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Dependence on over-the-counter drugs led to journalist's death

Staffordshire journalist Peter Bossley died from a dependence on over-the-counter drugs, an inquest has heard.

The 42-year-old, who worked for The Sentinel and Sentinel Sunday, was found dead at his home in Newcastle-under-Lyme on September 8 last year.

The inquest heard that in the months leading to his death he complained of a stomach upset and became addicted to painkilling drugs codeine and ibuprofen.

He told a doctor at work five days before his death that he took up to 72 tablets a day and empty packets had been found at his home and in his car, the inquest was told.

The doctor advised him to seek professional help from the Drugs and Alcohol Advisory Service, but later inquiries showed Peter did not make contact with his GP before he died.

A post-mortem examination revealed he died of bleeding from an inflammation of the stomach, which was caused by over-the-counter drugs.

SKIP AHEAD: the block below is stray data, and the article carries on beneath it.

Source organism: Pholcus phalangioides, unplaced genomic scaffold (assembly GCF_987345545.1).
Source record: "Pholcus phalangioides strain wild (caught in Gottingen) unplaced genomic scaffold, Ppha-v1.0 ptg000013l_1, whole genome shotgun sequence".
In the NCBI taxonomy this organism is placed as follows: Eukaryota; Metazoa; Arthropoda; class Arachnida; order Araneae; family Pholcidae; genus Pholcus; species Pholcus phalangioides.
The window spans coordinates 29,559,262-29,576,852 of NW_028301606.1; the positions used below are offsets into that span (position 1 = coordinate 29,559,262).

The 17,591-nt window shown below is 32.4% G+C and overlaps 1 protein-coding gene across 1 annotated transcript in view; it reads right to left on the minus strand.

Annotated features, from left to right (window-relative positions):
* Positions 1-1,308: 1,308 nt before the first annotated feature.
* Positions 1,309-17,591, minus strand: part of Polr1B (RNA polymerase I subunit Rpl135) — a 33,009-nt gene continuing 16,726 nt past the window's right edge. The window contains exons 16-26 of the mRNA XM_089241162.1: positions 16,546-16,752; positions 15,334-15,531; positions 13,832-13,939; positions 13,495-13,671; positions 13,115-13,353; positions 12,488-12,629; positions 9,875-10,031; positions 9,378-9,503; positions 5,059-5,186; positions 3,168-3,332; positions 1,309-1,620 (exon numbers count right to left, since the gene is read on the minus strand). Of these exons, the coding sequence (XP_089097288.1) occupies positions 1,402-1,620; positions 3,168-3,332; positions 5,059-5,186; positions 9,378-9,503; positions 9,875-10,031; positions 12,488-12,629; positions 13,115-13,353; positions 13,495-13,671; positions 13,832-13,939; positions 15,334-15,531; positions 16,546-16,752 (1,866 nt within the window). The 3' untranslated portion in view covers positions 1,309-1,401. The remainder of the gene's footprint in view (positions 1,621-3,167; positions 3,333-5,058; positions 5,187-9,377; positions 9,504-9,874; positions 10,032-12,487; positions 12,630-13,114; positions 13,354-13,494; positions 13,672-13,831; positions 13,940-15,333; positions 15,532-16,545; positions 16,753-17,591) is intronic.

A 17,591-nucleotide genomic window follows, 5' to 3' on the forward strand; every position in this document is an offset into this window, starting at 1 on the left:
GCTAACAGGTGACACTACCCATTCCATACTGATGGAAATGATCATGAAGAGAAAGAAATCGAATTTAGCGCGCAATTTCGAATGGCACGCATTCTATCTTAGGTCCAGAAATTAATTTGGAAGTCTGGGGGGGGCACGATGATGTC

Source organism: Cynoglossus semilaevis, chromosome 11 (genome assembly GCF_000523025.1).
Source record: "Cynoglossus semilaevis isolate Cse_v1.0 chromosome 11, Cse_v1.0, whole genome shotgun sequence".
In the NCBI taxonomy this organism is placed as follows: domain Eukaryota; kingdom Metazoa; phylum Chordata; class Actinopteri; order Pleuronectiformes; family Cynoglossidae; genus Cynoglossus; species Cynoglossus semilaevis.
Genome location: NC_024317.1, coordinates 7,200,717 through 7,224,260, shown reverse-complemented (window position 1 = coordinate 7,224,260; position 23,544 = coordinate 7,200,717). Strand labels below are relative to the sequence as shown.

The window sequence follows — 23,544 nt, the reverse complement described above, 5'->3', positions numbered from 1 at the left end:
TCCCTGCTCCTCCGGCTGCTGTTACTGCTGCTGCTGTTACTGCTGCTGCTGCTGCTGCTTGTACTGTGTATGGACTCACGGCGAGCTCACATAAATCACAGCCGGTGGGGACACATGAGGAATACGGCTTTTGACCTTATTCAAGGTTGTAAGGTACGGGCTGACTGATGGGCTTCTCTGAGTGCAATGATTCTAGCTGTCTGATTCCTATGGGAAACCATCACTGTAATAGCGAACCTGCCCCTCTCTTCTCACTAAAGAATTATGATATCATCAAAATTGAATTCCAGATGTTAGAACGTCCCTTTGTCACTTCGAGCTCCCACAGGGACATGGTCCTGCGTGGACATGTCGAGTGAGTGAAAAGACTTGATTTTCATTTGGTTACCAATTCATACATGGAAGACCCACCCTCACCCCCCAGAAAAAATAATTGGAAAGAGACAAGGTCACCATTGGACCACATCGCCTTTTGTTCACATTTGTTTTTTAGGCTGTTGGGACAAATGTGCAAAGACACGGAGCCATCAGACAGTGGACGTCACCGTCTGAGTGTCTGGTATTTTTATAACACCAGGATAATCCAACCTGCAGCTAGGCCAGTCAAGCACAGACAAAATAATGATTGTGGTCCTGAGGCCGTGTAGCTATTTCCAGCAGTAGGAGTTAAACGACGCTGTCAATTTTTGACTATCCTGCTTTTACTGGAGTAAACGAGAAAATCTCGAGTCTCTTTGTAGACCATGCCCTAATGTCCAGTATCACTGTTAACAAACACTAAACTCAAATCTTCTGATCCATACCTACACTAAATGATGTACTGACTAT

A forensic pathologist ruled out the use of illegal drugs and told the inquest Peter had not taken an overdose.

North Staffordshire coroner Ian Smith said: “For whatever reason, which is not clear, he became addicted to these drugs. He was taking them in quite copious amounts as shown by the packets and what he said to the doctor on September 3.

“He was taking three packets of 24 tablets every day. It has caused the inflammation of the stomach and that has led to bleeding in copious amounts.”

A verdict of death by dependence on drugs was recorded.

Peter joined The Sentinel as a feature writer in 1996 before becoming features editor of The Sentinel and then production editor of Sentinel Sunday.

He had previously worked for the Burton Mail and South Manchester Reporter, and away from work was a member of the infamous Macc Lads in the 1980s.

At the time of his death, he was an assistant editor on The Sentinel.